Google AdSense, the advertising service that was started in 2003 and that has over 40 million users, is currently sending emails to its publishers asking them to adapt their websites to the new policies before September 30th. This article will show you how you can make your website EU-compliant with just a few clicks.
(Please note that this is not a legal instruction!)
Starting September 30th, Google will introduce a new user consent policy and thus comply with the
“You must use commercially reasonable efforts to ensure that an end user is provided with clear and comprehensive information about, and consents to, the storing and accessing of cookies or other information on the end user’s device where such activity occurs in connection with a product to which this policy applies.”
In order to sensitize webmasters in this regard, Google is currently sending emails to
Figure 1: Google informing AdSense Publishers about the change of policies
Google has in the past shown that data protection is taken very seriously. Publishers who will not have implemented the EU cookie directive by September 30th risk having their AdSense account deactivated.
What has to be done?
Google itself has not offered its own solution to prevent your account from being blocked, but has provided the http://www.cookiechoices.org/intl/de/ page which has useful tips and a few turnkey solutions from third-party companies.
If you would rather create your own solution, you should take the following points into account:
- Appropriate notification text
- “Accept” button
- “Additional information” link
- Corresponding information in the imprint
Anyone who prefers a simple and quick solution and also uses WordPress can simply use one of the many available plugins.
Figure 2: Short overview of the EU cookie plugins for WordPress
I have tested several plugins and would like to use the Simple Cookie Notification Bar Plugin to show how one can integrate the new EU guideline.
After installation of the plugin, you will find a new simple cookie bar in settings. You can use this to view the content and edit the appearance of the information box.
Figure 3: Settings of the simple cookie notification bar plugin
Appropriate Notification Text
Figure 4: Google’s sample text
Additional Information Link
In order for users to be able to further inform themselves, Google recommends that one implements an additional link that, for example, points to data protection rules.
Check the functionality
Once the notification has been correctly implemented, it is advisable to open a new browser window in incognito mode. This is basically cookie-free and will enable you to see your page just like a first-time visitor.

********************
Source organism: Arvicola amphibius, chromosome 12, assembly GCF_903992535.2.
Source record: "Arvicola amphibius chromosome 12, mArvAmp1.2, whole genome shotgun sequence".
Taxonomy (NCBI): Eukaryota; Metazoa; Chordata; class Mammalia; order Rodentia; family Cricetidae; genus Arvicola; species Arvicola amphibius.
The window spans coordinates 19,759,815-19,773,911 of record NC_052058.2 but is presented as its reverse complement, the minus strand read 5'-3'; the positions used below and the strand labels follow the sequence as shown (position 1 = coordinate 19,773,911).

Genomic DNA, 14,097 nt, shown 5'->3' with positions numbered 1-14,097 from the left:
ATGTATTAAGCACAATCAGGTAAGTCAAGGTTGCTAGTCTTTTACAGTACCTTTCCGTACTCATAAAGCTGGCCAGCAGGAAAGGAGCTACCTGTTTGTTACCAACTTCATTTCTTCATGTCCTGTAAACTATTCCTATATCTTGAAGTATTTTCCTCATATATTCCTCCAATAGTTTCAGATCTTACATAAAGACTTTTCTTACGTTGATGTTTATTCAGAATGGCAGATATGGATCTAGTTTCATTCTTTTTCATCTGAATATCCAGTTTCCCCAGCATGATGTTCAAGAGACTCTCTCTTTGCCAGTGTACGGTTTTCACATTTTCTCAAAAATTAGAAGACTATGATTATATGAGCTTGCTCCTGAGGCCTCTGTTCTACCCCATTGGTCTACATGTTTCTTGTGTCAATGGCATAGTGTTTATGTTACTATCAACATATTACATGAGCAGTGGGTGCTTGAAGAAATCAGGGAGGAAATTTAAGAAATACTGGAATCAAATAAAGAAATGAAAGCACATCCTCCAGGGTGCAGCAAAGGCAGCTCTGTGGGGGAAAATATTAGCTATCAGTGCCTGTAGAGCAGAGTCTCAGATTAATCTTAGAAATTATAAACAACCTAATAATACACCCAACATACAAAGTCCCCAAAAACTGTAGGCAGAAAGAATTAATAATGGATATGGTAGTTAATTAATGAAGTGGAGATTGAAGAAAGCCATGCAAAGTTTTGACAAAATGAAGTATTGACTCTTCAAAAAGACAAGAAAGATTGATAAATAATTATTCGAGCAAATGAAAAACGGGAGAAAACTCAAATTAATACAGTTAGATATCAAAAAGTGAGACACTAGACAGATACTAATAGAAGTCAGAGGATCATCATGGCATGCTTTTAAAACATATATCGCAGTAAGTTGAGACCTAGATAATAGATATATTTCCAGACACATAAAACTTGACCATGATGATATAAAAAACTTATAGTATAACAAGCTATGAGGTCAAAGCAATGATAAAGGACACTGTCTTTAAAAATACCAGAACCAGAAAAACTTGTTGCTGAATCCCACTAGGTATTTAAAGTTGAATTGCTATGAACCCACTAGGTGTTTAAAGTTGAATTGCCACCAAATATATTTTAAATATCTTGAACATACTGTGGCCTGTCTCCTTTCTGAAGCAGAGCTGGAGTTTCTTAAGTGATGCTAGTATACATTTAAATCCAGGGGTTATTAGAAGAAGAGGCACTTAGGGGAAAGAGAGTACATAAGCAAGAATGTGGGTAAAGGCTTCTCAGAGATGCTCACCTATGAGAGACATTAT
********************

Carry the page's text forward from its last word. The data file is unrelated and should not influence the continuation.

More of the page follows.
Figure 5: Open a private window in Firefox
If you now visit your website, you should see your newly implemented cookie notification. First test the additional information link and then click on “OK”. If you now continue surfing on your website, no more notifications should be displayed.
Figure 6: EU cookie directive successfully implemented
Alternatively, you can also use the Google Search Console and render the URL. To do this, log in to the Google Search Console (previously called Google Webmaster Tools) and click on Crawling >> Fetch as Google. In the next step, enter the URL (1) and select Fetch and render (2).
Figure 7: Render URL in the Search Console
Figure 8: Test the website in the Google Search Console
The new Google directive also applies to mobile devices. You should therefore test the URL on your smartphone or in the Search Console as well. To do this, simply click on Fetch as Google and select Smartphone from the dropdown menu.
Figure 9: Visit using Google Mobile
After Google has processed the URL, you can see if the notification on the cookie directive is also displayed on mobile devices.
Figure 10: The EU cookie directive must also be observed on mobile devices
There is still a little more time before the new EU cookie directive takes effect. However, even though the implementation is very easy, and can be performed through WordPress with just a few clicks, one should still not underestimate the required lead time, especially for large websites.
Although Google has not provided concrete information about what will happen to websites that will not have implemented the guideline by September 30th, 2015, everyone should still avoid having to find out by risking their own website.
Below are several useful links you can include in your email to IT: